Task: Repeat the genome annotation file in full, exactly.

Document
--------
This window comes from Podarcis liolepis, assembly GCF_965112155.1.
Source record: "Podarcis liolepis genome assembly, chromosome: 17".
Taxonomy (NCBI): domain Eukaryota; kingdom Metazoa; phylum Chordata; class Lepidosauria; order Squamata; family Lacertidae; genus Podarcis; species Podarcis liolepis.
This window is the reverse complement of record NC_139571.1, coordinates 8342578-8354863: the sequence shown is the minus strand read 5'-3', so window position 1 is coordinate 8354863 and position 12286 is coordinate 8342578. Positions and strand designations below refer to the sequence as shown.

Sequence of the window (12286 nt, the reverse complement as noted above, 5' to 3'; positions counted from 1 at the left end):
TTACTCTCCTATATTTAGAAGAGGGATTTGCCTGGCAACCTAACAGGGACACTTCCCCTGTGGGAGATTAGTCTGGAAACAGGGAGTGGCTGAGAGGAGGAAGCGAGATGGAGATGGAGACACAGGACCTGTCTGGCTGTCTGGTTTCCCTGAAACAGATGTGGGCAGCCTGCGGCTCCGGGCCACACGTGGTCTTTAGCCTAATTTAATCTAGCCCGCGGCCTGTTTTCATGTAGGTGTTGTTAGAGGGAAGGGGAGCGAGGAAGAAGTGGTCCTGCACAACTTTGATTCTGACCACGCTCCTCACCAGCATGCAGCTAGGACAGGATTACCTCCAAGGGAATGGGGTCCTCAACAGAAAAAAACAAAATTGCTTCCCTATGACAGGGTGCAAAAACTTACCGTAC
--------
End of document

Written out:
This window comes from Podarcis liolepis, assembly GCF_965112155.1.
Source record: "Podarcis liolepis genome assembly, chromosome: 17".
Taxonomy (NCBI): domain Eukaryota; kingdom Metazoa; phylum Chordata; class Lepidosauria; order Squamata; family Lacertidae; genus Podarcis; species Podarcis liolepis.
This window is the reverse complement of record NC_139571.1, coordinates 8342578-8354863: the sequence shown is the minus strand read 5'-3', so window position 1 is coordinate 8354863 and position 12286 is coordinate 8342578. Positions and strand designations below refer to the sequence as shown.

Sequence of the window (12286 nt, the reverse complement as noted above, 5' to 3'; positions counted from 1 at the left end):
TTACTCTCCTATATTTAGAAGAGGGATTTGCCTGGCAACCTAACAGGGACACTTCCCCTGTGGGAGATTAGTCTGGAAACAGGGAGTGGCTGAGAGGAGGAAGCGAGATGGAGATGGAGACACAGGACCTGTCTGGCTGTCTGGTTTCCCTGAAACAGATGTGGGCAGCCTGCGGCTCCGGGCCACACGTGGTCTTTAGCCTAATTTAATCTAGCCCGCGGCCTGTTTTCATGTAGGTGTTGTTAGAGGGAAGGGGAGCGAGGAAGAAGTGGTCCTGCACAACTTTGATTCTGACCACGCTCCTCACCAGCATGCAGCTAGGACAGGATTACCTCCAAGGGAATGGGGTCCTCAACAGAAAAAAACAAAATTGCTTCCCTATGACAGGGTGCAAAAACTTACCGTAC